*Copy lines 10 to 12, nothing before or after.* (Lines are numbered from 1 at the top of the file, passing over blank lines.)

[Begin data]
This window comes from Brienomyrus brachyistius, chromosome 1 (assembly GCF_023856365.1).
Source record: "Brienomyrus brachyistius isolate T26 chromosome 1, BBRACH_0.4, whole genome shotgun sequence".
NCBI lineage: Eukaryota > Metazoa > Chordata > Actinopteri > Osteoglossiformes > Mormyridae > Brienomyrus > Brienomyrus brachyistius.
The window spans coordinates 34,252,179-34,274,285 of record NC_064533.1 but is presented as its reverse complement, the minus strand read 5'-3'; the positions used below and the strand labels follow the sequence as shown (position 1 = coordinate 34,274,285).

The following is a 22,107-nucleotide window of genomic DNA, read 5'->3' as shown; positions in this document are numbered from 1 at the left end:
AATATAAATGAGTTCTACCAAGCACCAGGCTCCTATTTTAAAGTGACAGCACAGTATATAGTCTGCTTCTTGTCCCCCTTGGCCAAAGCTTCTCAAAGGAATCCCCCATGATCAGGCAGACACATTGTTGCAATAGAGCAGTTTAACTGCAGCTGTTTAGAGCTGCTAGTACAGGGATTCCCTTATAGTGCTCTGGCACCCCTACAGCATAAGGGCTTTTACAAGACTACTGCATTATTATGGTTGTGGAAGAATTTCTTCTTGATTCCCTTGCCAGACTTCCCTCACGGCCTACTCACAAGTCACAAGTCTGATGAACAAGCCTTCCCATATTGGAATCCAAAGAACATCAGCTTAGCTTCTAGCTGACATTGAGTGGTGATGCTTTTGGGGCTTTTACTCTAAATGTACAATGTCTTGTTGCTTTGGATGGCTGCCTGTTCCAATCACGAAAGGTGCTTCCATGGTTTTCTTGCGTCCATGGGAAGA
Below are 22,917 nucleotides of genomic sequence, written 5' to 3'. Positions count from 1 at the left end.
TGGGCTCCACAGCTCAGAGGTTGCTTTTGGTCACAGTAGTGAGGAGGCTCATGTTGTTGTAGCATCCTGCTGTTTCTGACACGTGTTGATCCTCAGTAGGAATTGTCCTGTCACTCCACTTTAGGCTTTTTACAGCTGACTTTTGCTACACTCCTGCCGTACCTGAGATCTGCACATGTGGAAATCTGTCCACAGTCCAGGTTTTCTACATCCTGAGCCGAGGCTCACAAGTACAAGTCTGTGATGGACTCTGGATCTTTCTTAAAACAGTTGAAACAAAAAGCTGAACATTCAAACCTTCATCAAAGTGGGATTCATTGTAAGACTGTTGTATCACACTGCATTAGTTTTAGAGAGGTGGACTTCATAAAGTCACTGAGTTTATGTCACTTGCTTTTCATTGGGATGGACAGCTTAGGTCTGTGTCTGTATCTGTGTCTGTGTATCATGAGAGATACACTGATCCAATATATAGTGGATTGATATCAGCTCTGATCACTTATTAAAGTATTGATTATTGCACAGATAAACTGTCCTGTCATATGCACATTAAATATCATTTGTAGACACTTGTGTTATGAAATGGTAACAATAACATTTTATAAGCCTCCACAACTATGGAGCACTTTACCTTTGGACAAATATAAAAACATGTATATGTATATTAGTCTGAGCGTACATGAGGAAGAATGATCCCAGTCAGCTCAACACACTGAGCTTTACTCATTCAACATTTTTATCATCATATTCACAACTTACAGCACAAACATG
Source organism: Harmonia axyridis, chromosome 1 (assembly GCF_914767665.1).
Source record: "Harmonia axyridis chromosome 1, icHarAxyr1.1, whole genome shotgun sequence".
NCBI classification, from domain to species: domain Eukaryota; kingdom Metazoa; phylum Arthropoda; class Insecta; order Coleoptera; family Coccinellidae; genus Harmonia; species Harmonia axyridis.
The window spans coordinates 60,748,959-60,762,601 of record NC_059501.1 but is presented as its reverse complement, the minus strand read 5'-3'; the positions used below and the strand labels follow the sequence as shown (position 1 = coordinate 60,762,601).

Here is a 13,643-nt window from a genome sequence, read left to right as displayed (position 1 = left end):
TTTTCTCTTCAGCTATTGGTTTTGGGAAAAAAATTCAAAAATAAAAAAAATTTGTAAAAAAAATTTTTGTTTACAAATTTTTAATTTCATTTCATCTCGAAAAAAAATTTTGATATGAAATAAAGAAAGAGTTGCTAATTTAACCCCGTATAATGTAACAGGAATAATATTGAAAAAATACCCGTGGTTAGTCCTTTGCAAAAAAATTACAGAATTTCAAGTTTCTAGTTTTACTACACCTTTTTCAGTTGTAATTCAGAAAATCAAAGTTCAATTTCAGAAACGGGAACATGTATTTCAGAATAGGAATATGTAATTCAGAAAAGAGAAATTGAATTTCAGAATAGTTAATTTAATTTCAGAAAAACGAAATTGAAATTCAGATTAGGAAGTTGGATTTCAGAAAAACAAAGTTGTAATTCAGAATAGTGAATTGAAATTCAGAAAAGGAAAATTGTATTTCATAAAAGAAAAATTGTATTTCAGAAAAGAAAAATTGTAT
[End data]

Source record: "Harmonia axyridis chromosome 1, icHarAxyr1.1, whole genome shotgun sequence".
NCBI classification, from domain to species: domain Eukaryota; kingdom Metazoa; phylum Arthropoda; class Insecta; order Coleoptera; family Coccinellidae; genus Harmonia; species Harmonia axyridis.
The window spans coordinates 60,748,959-60,762,601 of record NC_059501.1 but is presented as its reverse complement, the minus strand read 5'-3'; the positions used below and the strand labels follow the sequence as shown (position 1 = coordinate 60,762,601).